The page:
What a time to be Canadian. Just a few weeks ago the nation elected the handsome, young leader of its Liberal Party, Justin Trudeau, to be its prime minister, and late last night he welcomed newly arrived Syrian refugees in Toronto. Now news comes from the north that the nation has tapped the excellent Geoffrey Farmer to represent it at the 2017 Venice Biennale.
Farmer, who was born in 1967 and works in Vancouver, has made his name with sculptures that he makes by carefully slicing images out of books and magazines and affixing them to thin sticks. Shown in arrangements that range from just a few pictures to sprawling installations, his works are variously intimate, whimsical, and deeply moving, and often all those things at once.
At Documenta 13, in Kassel, Germany, in 2012, Farmer offered up a masterpiece, titled Leaves of Grass, which featured images snipped from LIFE magazines spanning the years 1935 to 1985. Arranged on sticks as a dense forest along a 124-foot-long platform in the city’s Neue Galerie, it presented a stunning, impossible-to-digest history of the 20th century.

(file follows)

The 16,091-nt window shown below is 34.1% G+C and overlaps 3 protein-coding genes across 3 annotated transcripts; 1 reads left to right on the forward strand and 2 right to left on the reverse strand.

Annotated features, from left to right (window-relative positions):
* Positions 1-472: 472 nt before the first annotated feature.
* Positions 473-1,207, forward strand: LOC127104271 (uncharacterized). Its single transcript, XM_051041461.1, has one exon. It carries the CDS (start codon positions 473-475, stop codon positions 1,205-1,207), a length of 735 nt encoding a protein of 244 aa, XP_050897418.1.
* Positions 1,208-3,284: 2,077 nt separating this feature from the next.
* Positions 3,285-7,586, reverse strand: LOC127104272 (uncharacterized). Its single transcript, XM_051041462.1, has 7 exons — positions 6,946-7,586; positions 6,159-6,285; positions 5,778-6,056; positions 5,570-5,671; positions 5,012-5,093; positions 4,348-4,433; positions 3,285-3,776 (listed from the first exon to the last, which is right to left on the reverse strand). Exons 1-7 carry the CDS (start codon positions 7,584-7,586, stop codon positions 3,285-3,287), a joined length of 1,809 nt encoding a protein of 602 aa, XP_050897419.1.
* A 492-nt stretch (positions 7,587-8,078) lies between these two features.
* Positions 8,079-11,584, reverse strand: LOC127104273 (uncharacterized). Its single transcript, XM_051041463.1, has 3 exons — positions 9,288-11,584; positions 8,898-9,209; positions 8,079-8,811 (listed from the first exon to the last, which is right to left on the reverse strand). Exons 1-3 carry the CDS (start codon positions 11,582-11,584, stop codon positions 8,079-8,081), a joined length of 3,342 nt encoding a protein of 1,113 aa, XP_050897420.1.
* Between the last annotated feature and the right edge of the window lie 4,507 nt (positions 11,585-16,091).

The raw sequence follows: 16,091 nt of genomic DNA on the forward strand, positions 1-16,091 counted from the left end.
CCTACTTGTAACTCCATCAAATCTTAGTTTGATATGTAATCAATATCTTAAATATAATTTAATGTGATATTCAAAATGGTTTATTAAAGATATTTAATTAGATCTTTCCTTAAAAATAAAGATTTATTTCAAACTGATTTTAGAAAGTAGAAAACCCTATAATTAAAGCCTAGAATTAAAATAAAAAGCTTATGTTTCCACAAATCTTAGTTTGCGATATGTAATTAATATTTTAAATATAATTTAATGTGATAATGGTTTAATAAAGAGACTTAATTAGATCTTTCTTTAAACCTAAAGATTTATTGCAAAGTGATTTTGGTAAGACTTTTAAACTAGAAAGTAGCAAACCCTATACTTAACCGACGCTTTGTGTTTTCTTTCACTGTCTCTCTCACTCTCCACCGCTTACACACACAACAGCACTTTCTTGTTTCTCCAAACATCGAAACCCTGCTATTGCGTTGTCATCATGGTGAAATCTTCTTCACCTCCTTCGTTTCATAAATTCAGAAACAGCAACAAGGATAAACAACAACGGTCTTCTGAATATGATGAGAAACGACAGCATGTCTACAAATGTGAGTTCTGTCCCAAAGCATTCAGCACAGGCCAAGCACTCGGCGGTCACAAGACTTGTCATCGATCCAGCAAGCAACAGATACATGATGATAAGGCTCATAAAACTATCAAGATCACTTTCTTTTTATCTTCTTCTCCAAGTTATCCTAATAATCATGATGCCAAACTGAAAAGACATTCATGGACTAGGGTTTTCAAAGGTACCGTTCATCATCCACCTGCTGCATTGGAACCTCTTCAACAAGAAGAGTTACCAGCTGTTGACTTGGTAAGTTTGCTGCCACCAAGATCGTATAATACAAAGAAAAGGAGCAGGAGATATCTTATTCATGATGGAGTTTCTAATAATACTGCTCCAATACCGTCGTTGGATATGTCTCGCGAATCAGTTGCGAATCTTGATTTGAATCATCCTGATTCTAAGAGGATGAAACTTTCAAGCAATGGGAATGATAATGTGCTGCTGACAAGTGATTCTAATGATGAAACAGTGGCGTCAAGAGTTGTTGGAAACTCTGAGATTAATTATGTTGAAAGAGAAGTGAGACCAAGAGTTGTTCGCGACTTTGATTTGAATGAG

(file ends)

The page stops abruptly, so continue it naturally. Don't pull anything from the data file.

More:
Farmer has also made larger, deceptively simple sculptures with anthropomorphic and kinetic characteristics, like those that appeared in his superb one-person exhibition “Let’s Make the Water Turn Black,” which appeared at the Migros Museum in Zurich, Nottingham Contemporary, the Kunstverein Hamburg, and the Pérez Art Museum Miami, in 2013 and 2014. (It was one of the finest shows I saw last year. In April, the ICA Boston will bring Farmer’s work stateside for a survey of his paper works.)
Kitty Scott, curator of modern and contemporary art at the Art Gallery of Ontario, is serving as curator of the Canada’s pavilion, and selected Farmer. Josée Drouin-Brisebois, senior curator of contemporary art at National Gallery of Canada, in Ottawa, is on board as the pavilion’s project director.
“Some of the most complex and extraordinary works to emerge on the Canadian scene over the last ten years were made by Geoffrey Farmer,” Marc Mayer, the director and CEO of the National Gallery, said in a statement. Hear, hear! Though I would be fully confident replacing the phrase “the Canadian scene” in that quote with “the entire international art scene.”